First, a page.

the estimate for the same crops from NASS.
The Census of Agriculture data is derived from a census of all
farm operations that produce, or normally would produce and sell,
$1,000 or more of agricultural products annually. USDA's NASS
undertakes extensive procedures to include all eligible farms in
the census. The census was conducted through mailings and, to a
lesser extent, telephone or personal enumeration with a goal of
achieving at least a 75-percent response rate in all counties.
Missing data were calculated from responses to other surveys or
imputed from reporting farms of a like type. The response rate for
the 2007 Census of Agriculture was 85.2 percent, compared with 88.0
and 86.2 percent for the 2002 and 1997 Censuses, respectively.
Details on the methodology and reliability of estimates are
contained in Appendix A of the 2007 Census of Agriculture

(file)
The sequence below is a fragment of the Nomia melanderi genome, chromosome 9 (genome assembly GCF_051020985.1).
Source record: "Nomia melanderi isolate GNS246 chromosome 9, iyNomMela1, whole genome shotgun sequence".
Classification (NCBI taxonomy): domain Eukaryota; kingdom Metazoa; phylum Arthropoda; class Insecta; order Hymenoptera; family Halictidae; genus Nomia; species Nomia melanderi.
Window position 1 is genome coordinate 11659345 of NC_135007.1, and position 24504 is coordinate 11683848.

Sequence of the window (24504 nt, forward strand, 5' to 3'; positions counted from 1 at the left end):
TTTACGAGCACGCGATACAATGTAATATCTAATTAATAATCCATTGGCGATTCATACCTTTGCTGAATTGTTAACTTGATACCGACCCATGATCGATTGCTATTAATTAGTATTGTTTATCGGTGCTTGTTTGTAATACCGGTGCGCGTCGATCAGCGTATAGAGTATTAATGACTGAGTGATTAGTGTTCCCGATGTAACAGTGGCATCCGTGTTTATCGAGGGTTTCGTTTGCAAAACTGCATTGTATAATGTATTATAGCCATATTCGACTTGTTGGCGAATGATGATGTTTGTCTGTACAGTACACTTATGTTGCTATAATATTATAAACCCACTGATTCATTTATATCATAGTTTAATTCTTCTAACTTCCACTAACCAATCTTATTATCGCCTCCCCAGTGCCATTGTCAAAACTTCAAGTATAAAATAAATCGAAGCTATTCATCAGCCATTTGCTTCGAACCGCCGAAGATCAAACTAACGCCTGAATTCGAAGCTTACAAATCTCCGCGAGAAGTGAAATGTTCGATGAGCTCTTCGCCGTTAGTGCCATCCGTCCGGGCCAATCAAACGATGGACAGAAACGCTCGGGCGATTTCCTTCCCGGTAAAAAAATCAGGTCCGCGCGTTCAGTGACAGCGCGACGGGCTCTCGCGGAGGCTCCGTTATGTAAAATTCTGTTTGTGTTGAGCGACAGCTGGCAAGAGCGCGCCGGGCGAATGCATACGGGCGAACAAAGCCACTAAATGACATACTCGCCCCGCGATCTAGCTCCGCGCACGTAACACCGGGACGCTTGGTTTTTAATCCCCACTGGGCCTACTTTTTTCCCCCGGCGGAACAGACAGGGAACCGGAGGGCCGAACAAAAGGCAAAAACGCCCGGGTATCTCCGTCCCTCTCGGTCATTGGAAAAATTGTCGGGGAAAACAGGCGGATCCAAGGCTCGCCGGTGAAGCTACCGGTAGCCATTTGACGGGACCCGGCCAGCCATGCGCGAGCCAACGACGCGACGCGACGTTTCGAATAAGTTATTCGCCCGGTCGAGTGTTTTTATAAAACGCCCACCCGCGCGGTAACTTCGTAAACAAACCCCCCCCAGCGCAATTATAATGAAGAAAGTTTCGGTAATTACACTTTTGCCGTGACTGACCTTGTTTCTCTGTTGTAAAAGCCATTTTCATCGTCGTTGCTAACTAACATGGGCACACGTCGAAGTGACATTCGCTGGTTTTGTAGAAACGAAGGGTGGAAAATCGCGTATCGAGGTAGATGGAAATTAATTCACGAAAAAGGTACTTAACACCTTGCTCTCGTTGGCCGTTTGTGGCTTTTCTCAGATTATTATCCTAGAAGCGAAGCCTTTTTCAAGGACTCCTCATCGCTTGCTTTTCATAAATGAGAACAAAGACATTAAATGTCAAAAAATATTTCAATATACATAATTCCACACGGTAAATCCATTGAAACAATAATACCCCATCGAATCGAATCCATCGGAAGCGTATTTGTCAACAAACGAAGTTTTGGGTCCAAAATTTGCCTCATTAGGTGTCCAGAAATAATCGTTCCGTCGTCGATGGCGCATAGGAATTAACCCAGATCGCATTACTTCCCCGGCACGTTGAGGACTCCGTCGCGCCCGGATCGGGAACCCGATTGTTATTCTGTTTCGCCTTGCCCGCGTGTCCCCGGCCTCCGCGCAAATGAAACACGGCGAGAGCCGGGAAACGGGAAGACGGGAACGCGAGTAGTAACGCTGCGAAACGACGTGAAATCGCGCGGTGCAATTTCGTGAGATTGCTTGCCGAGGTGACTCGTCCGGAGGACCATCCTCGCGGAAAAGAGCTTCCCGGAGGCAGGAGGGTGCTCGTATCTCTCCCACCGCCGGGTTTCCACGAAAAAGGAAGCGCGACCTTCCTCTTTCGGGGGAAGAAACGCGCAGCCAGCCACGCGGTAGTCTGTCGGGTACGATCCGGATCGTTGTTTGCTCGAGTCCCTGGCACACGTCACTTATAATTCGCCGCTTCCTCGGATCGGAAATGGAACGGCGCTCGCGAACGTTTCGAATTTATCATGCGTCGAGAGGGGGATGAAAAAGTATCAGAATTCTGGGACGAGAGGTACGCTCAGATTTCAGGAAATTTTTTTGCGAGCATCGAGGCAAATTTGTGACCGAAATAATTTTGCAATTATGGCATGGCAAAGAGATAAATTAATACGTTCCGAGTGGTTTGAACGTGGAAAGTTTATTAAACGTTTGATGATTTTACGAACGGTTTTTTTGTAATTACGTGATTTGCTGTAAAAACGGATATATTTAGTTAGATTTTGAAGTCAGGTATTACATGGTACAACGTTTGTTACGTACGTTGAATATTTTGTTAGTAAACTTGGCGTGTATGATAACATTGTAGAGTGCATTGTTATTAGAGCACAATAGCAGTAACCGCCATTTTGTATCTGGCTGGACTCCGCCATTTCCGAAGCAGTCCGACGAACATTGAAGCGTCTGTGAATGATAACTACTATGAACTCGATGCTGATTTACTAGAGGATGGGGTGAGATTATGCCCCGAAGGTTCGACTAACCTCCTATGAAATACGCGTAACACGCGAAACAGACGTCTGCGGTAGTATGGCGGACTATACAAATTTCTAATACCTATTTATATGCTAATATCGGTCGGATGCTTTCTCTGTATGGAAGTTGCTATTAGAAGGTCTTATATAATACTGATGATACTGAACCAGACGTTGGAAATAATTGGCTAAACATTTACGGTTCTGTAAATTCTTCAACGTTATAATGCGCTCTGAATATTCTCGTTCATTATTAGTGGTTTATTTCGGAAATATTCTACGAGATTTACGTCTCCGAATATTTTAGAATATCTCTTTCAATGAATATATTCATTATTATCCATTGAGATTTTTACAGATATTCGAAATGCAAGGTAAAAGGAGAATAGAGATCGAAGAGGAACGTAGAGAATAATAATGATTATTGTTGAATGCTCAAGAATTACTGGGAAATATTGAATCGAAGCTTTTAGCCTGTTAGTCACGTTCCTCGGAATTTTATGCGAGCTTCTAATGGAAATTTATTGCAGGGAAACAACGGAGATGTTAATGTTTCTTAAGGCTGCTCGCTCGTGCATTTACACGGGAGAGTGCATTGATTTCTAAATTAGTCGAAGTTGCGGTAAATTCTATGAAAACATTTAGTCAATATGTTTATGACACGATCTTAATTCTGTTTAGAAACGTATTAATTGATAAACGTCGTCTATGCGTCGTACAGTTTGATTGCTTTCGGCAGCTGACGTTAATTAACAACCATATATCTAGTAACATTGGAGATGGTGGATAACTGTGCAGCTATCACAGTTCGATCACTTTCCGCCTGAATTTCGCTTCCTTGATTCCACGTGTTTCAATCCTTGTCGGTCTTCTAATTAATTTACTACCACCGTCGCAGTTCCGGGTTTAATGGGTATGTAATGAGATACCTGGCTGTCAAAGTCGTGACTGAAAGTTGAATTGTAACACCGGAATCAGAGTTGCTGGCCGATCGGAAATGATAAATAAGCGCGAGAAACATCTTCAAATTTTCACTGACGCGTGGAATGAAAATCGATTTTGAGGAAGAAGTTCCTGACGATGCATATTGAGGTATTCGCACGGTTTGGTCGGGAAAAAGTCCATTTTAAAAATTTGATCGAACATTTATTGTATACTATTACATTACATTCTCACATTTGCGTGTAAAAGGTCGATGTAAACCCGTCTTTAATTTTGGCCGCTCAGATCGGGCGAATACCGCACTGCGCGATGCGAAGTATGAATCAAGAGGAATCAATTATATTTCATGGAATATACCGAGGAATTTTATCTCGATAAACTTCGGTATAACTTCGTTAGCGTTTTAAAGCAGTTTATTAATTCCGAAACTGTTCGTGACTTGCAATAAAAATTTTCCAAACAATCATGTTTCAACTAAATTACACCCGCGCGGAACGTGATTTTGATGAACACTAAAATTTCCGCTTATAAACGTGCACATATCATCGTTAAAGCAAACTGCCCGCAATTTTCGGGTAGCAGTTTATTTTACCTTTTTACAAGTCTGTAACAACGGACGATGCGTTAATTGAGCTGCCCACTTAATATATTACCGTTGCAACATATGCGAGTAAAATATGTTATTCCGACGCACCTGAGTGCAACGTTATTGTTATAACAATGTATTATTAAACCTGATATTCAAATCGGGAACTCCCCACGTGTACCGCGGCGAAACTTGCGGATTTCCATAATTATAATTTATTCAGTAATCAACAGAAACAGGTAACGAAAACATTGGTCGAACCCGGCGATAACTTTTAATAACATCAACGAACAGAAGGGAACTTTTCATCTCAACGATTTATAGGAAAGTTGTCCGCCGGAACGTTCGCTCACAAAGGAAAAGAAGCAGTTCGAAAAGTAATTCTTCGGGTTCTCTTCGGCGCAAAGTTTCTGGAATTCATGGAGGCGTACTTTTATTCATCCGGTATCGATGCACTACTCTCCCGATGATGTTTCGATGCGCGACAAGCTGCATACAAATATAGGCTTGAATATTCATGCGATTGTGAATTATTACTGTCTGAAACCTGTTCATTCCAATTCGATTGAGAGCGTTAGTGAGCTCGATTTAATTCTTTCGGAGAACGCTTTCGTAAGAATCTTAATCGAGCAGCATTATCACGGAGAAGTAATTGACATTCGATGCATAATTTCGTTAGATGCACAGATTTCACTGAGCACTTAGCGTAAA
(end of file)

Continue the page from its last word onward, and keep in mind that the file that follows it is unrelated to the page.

The components of cropland are:
Cropland used for crops-Three
of the cropland acreage components-cropland harvested, crop
failure, and cultivated summer fallow-are collectively termed
cropland used for crops, or the land input to crop production.
Annual estimates of cropland harvested are based on both census
data and the series on principal crops harvested as maintained by
NASS. Annual estimates of crop failure are based on differences in
planted and harvested acreage of principal crops from the NASS data
series. Annual estimates of cultivated summer fallow historically
have been based on fragmentary data from a variety of sources.
Since the late 1970s, the estimates have been based on data from
the Census of Agriculture and unpublished NASS data.
row crops and closely sown crops; hay and silage crops; tree
fruits, small fruits, berries, and tree nuts; vegetables and
melons; and miscellaneous other minor crops. In recent years,
farmers have double-cropped about 4 percent of this acreage.
failure-Consists mainly of the acreage on which crops
failed because of weather, insects, and diseases, but does include
some land not harvested due to lack of labor, low market prices, or